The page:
Going Green with a Solar Powered Machine Shop

The owners of Creedbilt, Inc. have joined the leaders of some of the brightest, most competitive companies in America by choosing to power their business using solar energy.

Creedbilt, a family-owned custom fabrication shop in Glendale, Arizona, specialises in manufacturing custom truck bodies, hauler beds, flatbeds, and truck accessories. The full service shop runs press brakes, a ¼” x 12’ shear, bandsaws, tubing benders, a sheet metal roller, pneumatic tapping machine, hydraulic punch, welders, and an abrasive waterjet machine.

The company operates 40 hours a week and powering all that machinery requires considerable energy.

A desire to run an environmentally friendly business, combined with rising electricity rates, led owners Jeremy and Jason Creed to do a cost-benefit analysis of converting the 10,000+ square foot Creedbilt facility to clean solar energy.

While average electricity rates are increasing across the country, the cost of installing a solar power system has dropped significantly in the past few years. In fact, the average price of a completed commercial PV (photovoltaic) project has declined 45 percent since 2012, according to a report from the Solar Energy Industries Association (SEIA).

The Creeds estimated the solar panel energy system would pay for itself in about five years.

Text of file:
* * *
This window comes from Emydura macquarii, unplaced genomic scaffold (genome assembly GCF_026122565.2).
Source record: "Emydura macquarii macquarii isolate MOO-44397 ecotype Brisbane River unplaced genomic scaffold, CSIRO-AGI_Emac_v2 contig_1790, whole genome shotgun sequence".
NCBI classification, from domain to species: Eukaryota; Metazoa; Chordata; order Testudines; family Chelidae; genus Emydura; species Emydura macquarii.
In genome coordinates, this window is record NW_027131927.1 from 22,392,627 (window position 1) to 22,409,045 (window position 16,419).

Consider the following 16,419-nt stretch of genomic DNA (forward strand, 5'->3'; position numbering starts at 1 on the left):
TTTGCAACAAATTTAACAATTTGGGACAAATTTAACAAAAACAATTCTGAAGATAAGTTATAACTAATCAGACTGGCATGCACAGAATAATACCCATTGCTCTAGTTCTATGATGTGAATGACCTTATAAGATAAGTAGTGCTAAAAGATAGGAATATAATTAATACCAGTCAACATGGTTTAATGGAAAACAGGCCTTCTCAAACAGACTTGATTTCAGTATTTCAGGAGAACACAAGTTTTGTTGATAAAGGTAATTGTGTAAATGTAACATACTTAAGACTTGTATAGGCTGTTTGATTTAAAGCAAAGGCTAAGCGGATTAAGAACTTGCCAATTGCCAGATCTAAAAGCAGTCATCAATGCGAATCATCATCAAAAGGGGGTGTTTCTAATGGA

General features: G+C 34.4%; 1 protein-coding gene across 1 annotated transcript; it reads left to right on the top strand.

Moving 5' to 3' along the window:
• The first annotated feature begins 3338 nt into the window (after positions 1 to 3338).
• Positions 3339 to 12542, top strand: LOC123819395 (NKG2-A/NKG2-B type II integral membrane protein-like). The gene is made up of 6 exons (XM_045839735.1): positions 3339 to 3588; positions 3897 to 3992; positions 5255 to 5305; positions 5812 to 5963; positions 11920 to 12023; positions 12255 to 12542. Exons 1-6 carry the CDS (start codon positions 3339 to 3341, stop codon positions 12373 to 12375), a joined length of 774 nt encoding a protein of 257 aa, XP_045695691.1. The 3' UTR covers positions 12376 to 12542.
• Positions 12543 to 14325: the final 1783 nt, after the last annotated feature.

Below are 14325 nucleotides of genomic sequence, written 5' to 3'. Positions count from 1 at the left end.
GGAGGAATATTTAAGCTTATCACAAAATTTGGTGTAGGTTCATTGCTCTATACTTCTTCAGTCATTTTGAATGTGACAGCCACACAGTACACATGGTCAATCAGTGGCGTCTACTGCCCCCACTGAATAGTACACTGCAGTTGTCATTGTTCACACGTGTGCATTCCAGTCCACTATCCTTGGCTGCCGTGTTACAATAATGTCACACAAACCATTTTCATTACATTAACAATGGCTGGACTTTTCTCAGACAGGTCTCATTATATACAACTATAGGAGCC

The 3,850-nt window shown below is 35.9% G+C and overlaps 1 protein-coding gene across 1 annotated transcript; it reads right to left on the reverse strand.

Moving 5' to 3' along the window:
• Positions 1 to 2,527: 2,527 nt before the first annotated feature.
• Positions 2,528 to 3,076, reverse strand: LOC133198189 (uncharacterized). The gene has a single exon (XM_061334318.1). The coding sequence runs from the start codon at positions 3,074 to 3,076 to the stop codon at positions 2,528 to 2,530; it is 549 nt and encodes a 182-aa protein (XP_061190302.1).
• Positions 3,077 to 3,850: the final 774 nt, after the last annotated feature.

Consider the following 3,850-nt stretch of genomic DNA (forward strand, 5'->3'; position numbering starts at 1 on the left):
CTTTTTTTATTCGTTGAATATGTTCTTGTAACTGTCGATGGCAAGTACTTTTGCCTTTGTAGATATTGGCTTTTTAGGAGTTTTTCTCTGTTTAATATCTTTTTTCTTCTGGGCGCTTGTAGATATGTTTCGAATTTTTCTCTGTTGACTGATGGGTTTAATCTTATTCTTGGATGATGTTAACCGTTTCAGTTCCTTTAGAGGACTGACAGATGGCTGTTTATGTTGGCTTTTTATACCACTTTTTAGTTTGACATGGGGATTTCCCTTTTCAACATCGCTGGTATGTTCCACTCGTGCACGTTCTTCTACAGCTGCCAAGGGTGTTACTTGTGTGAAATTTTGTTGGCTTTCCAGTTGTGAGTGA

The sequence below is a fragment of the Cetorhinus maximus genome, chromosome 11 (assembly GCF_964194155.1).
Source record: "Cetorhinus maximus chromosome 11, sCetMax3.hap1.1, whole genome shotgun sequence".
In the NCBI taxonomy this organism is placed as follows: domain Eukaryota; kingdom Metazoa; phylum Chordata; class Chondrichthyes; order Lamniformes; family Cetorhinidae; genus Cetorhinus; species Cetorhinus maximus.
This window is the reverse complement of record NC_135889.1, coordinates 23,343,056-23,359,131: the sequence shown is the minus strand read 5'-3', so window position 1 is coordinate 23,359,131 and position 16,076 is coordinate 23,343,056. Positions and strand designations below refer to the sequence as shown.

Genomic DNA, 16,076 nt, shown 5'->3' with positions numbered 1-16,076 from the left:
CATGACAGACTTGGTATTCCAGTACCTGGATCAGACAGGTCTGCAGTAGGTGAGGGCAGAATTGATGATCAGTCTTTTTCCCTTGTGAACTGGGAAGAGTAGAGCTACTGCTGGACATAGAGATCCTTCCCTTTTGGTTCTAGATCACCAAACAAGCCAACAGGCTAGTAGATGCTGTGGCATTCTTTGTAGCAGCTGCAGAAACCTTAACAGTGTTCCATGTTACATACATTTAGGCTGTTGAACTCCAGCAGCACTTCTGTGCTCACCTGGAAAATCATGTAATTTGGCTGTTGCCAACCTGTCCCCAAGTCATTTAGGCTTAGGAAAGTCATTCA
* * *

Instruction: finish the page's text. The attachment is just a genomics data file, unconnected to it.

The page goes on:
Recognizing the sound investment in both the environment and the business, the Creeds set to work at converting the facility to run on solar energy. They also decided to install the 186 rooftop solar panels and four inverters themselves.

In July of 2014, Creedbilt’s solar energy system was put into service. The shop is still connected to the grid. If the shop uses more power than the solar panels produce, it draws power from the grid. When the solar panels produce more power than the shop uses, the excess power is put on the grid. “In a week period, our system is tending to make more power
than we consume,” says Jeremy Creed. And the local utility pays Creedbilt for those excess kilowatts. Based on the savings the company experienced during their first year after going solar, the conversion cost will “probably be recovered in 3-3 ½ years,” predicts Jeremy, which is even sooner than expected.

Creedbilt understands the importance of continually investing in innovative ways to reduce operating costs, keep the impact to the environment minimal, and keep business rolling in the doors.

Going green with solar power and an OMAX abrasive waterjet system is paying off for this business dedicated to producing high-quality, competitively-priced products with minimal ecological impact.